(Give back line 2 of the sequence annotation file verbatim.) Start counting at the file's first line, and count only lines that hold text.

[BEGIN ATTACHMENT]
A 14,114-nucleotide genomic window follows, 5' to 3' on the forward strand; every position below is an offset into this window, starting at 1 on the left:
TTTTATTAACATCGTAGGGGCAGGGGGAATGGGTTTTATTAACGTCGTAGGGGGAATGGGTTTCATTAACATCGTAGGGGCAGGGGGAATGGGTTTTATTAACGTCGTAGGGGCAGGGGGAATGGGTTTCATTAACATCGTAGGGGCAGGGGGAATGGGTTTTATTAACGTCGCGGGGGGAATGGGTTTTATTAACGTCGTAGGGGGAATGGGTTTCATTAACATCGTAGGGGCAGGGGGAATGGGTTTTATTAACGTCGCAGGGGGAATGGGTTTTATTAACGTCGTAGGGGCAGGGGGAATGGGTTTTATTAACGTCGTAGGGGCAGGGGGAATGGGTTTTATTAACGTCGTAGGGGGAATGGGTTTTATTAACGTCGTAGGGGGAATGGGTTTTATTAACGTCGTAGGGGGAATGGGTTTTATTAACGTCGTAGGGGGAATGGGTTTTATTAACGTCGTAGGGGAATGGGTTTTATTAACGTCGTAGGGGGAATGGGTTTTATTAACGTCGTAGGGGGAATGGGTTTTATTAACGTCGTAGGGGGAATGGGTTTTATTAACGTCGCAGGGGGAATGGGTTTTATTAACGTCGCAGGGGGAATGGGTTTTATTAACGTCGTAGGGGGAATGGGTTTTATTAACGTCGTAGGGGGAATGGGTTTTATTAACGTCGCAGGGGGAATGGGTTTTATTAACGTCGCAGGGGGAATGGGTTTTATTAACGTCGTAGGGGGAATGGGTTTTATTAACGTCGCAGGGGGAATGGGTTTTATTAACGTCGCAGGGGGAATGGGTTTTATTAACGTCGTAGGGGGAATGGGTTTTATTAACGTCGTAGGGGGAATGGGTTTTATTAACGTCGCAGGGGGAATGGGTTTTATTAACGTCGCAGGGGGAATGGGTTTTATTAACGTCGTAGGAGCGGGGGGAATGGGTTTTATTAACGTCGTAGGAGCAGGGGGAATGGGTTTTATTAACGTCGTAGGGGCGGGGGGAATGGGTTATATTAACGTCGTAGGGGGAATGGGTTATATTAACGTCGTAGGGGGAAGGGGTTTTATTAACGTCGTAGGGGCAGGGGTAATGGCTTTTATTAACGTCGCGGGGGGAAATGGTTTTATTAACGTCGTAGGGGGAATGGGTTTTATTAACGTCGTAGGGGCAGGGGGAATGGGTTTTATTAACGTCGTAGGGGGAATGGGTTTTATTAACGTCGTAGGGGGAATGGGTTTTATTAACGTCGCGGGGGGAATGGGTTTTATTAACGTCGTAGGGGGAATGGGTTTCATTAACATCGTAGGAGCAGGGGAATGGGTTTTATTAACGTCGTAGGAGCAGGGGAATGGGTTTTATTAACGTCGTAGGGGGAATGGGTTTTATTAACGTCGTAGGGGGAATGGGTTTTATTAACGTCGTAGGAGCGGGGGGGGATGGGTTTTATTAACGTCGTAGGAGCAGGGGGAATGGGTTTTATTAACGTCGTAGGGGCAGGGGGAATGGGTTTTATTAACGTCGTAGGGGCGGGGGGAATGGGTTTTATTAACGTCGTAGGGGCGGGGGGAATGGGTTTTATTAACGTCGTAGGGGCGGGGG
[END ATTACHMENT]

TTTTATTAACATCGTAGGGGCAGGGGGAATGGGTTTTATTAACGTCGTAGGGGGAATGGGTTTCATTAACATCGTAGGGGCAGGGGGAATGGGTTTTATTAACGTCGTAGGGGCAGGGGGAATGGGTTTCATTAACATCGTAGGGGCAGGGGGAATGGGTTTTATTAACGTCGCGGGGGGAATGGGTTTTATTAACGTCGTAGGGGGAATGGGTTTCATTAACATCGTAGGGGCAGGGGGAATGGGTTTTATTAACGTCGCAGGGGGAATGGGTTTTATTAACGTCGTAGGGGCAGGGGGAATGGGTTTTATTAACGTCGTAGGGGCAGGGGGAATGGGTTTTATTAACGTCGTAGGGGGAATGGGTTTTATTAACGTCGTAGGGGGAATGGGTTTTATTAACGTCGTAGGGGGAATGGGTTTTATTAACGTCGTAGGGGGAATGGGTTTTATTAACGTCGTAGGGGAATGGGTTTTATTAACGTCGTAGGGGGAATGGGTTTTATTAACGTCGTAGGGGGAATGGGTTTTATTAACGTCGTAGGGGGAATGGGTTTTATTAACGTCGCAGGGGGAATGGGTTTTATTAACGTCGCAGGGGGAATGGGTTTTATTAACGTCGTAGGGGGAATGGGTTTTATTAACGTCGTAGGGGGAATGGGTTTTATTAACGTCGCAGGGGGAATGGGTTTTATTAACGTCGCAGGGGGAATGGGTTTTATTAACGTCGTAGGGGGAATGGGTTTTATTAACGTCGCAGGGGGAATGGGTTTTATTAACGTCGCAGGGGGAATGGGTTTTATTAACGTCGTAGGGGGAATGGGTTTTATTAACGTCGTAGGGGGAATGGGTTTTATTAACGTCGCAGGGGGAATGGGTTTTATTAACGTCGCAGGGGGAATGGGTTTTATTAACGTCGTAGGAGCGGGGGGAATGGGTTTTATTAACGTCGTAGGAGCAGGGGGAATGGGTTTTATTAACGTCGTAGGGGCGGGGGGAATGGGTTATATTAACGTCGTAGGGGGAATGGGTTATATTAACGTCGTAGGGGGAAGGGGTTTTATTAACGTCGTAGGGGCAGGGGTAATGGCTTTTATTAACGTCGCGGGGGGAAATGGTTTTATTAACGTCGTAGGGGGAATGGGTTTTATTAACGTCGTAGGGGCAGGGGGAATGGGTTTTATTAACGTCGTAGGGGGAATGGGTTTTATTAACGTCGTAGGGGGAATGGGTTTTATTAACGTCGCGGGGGGAATGGGTTTTATTAACGTCGTAGGGGGAATGGGTTTCATTAACATCGTAGGAGCAGGGGAATGGGTTTTATTAACGTCGTAGGAGCAGGGGAATGGGTTTTATTAACGTCGTAGGGGGAATGGGTTTTATTAACGTCGTAGGGGGAATGGGTTTTATTAACGTCGTAGGAGCGGGGGGGGATGGGTTTTATTAACGTCGTAGGAGCAGGGGGAATGGGTTTTATTAACGTCGTAGGGGCAGGGGGAATGGGTTTTATTAACGTCGTAGGGGCGGGGGGAATGGGTTTTATTAACGTCGTAGGGGCGGGGGGAATGGGTTTTATTAACGTCGTAGGGGCGGGGG